Remember we are not just melting a chemical mix of flux but our Ore (as an example) or polishing sweeps also have a chemistry they add to the melt, this chemical reaction is done at high heat, and can be acidic or caustic, oxidizing or reducing, basically a chemical reaction, with our material being a very big part of the chemistry as well as the chemistry we choose for the flux, we adjust the chemistry of our flux to get the desired results or reaction with our Ore or whatever we are melting.

Litharge lead oxide PbO, is a strong oxidizer (it can even oxidize our crucible), with silica can form a lead silicate (lead glass Pb2SiO4), or act as a collector of other metals like precious metals of gold and silver, litharge can also act as a desulfurizer, litharge readily gives up oxygen and can act as an oxidizer to oxidize base metals, lead as stated above can act as a collector.

In a melt other metals can act as collectors of values, or help to reduce the melting points of other metals, some collectors like silver or copper bismuth...

Carbon, sugar, flour, charcoal, wood... these are carbon sources which act as reducing agents, or to offset the chemical reaction of oxides, the use of flour in flux is very common, the carbon can take oxides from metals in a melt, offset an oxidizer in the melt or flux. Carbon and oxygen normally burn off as CO2 gas (CO if not enough oxygen involved), carbon can also help to lower the oxygen absorbed into a melt from air or oxygen in the torch or used in the burner of the furnace...

Say we are using litharge as a collector in a melt, and the Ore (or material we are melting) like red rouge (Fe2O3) polishing waste that may contain many other oxides aluminum oxide (Al2O3) from the grinding wheels or chromium Oxide (Cr2O3) in buffing grinding compounds) and our melt is of such an oxidizing nature, that we cannot get the litharge (PbO) to reduce back to lead (it will not collect gold), we may need to add flour or another carbon source to reduce the oxides (and to reduce the lead to metal where it can pick up the fine gold in the melt)...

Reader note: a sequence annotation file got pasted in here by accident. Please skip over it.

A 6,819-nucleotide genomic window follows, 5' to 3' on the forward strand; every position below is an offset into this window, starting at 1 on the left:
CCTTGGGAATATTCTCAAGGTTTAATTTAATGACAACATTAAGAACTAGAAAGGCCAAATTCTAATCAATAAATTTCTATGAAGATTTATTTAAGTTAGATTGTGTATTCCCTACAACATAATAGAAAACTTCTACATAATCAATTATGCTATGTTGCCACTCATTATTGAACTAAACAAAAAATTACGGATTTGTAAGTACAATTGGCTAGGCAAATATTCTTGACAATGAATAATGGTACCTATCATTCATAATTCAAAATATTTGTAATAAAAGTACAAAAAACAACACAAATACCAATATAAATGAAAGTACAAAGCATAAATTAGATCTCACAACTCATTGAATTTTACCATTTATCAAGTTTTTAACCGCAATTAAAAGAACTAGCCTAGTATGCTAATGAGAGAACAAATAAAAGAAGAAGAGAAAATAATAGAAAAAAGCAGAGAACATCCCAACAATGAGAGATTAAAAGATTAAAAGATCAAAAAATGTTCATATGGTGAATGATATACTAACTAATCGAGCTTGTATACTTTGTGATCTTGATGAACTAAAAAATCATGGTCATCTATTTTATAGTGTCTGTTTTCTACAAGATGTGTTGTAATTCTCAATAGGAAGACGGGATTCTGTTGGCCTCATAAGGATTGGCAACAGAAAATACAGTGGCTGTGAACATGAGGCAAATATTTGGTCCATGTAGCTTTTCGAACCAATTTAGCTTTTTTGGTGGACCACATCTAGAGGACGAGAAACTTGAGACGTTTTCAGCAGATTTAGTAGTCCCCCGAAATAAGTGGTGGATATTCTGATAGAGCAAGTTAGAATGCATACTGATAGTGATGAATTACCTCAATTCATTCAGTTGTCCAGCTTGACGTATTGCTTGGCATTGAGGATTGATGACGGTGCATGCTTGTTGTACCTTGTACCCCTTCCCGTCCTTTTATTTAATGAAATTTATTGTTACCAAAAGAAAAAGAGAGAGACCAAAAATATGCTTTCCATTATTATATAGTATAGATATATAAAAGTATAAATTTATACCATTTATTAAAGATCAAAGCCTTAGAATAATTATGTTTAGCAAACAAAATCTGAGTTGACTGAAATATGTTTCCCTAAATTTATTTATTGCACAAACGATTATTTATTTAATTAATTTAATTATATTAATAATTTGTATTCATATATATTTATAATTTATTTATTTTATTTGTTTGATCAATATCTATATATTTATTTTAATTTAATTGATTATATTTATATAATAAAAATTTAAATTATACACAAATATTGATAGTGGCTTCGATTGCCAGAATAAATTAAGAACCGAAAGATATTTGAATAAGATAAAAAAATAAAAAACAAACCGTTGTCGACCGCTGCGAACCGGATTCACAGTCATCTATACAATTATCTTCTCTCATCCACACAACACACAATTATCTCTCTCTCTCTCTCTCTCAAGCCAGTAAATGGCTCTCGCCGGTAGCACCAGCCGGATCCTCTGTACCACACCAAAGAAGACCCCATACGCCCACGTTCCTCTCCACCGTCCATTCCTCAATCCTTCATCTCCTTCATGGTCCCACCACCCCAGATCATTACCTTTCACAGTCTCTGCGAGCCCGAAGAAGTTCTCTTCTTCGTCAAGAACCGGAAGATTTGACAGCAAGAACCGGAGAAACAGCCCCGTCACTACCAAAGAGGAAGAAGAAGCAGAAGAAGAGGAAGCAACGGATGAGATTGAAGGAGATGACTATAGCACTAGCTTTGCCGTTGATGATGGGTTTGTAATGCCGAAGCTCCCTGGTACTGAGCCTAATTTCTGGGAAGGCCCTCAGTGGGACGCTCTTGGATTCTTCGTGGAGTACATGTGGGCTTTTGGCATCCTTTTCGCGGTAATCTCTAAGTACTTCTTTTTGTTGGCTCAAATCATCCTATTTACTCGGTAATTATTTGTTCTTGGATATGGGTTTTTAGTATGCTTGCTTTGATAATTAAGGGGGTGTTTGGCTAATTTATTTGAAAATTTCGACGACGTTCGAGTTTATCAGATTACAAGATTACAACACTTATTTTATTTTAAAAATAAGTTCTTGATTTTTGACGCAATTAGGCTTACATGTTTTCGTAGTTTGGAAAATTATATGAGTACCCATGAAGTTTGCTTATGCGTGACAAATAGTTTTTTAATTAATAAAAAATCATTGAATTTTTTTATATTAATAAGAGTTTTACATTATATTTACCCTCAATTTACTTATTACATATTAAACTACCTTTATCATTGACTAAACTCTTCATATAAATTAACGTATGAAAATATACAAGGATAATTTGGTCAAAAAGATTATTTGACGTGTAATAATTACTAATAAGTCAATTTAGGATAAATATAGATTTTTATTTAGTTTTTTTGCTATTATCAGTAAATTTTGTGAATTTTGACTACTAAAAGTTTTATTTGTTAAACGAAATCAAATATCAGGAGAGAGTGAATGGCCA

There are several other reducing agents used in fluxes.

Sometimes we need an Oxidizer to the flux or melt, to help oxidize base metals to get them to dissolves as silicates in the slag glass, such as potassium nitrate KNO3.

Sometime sulfur may be a problem and Iron can help in the melt as a desulfurizer or collector.

Salt, or carbon is sometimes used as a cover.

Fluorspar or cryolite used as fluidizers to help with fluidity and with some materials in a melt...

Flux can use many things, or combination of things to help change the chemical properties of the melt...

Basically you are melting (doing a a chemical reaction with high heat) your flux is mixed to help to get what you want back out of this chemical reaction.


Also since this is a chemical reaction how you perform the melt can also be a very be important part of this chemical equation, the melting environment can be oxidizing or reducing (in the furnace), a torch may not get the melt hot enough for the melt to mix well or can also be oxidizing or reducing, a furnace where you can get a good hot melt to get the melt fluid, and keep it fluid for metals and flux to react, and have more control on temperature of the melt...